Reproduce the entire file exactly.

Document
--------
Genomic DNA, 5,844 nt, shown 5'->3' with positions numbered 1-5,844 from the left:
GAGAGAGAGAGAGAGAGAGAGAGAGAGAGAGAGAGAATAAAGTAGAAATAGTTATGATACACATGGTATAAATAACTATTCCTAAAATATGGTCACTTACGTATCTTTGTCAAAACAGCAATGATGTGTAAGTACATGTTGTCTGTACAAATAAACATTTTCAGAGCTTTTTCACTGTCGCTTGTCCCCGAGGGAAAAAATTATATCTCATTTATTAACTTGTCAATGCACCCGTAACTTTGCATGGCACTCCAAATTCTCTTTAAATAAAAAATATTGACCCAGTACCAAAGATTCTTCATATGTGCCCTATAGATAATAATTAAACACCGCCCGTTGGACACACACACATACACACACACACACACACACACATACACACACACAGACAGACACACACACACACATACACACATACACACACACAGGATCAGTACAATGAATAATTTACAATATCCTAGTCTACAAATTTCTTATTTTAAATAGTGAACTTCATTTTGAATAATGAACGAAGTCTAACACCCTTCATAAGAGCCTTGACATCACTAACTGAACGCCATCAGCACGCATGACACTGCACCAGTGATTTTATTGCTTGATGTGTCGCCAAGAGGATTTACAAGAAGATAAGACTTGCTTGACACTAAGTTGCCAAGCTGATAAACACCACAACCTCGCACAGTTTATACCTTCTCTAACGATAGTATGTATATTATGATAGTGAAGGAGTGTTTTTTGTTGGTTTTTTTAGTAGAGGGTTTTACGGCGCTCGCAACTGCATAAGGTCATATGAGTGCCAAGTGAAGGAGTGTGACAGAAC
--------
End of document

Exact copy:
Genomic DNA, 5,844 nt, shown 5'->3' with positions numbered 1-5,844 from the left:
GAGAGAGAGAGAGAGAGAGAGAGAGAGAGAGAGAGAATAAAGTAGAAATAGTTATGATACACATGGTATAAATAACTATTCCTAAAATATGGTCACTTACGTATCTTTGTCAAAACAGCAATGATGTGTAAGTACATGTTGTCTGTACAAATAAACATTTTCAGAGCTTTTTCACTGTCGCTTGTCCCCGAGGGAAAAAATTATATCTCATTTATTAACTTGTCAATGCACCCGTAACTTTGCATGGCACTCCAAATTCTCTTTAAATAAAAAATATTGACCCAGTACCAAAGATTCTTCATATGTGCCCTATAGATAATAATTAAACACCGCCCGTTGGACACACACACATACACACACACACACACACACACATACACACACACAGACAGACACACACACACACATACACACATACACACACACAGGATCAGTACAATGAATAATTTACAATATCCTAGTCTACAAATTTCTTATTTTAAATAGTGAACTTCATTTTGAATAATGAACGAAGTCTAACACCCTTCATAAGAGCCTTGACATCACTAACTGAACGCCATCAGCACGCATGACACTGCACCAGTGATTTTATTGCTTGATGTGTCGCCAAGAGGATTTACAAGAAGATAAGACTTGCTTGACACTAAGTTGCCAAGCTGATAAACACCACAACCTCGCACAGTTTATACCTTCTCTAACGATAGTATGTATATTATGATAGTGAAGGAGTGTTTTTTGTTGGTTTTTTTAGTAGAGGGTTTTACGGCGCTCGCAACTGCATAAGGTCATATGAGTGCCAAGTGAAGGAGTGTGACAGAAC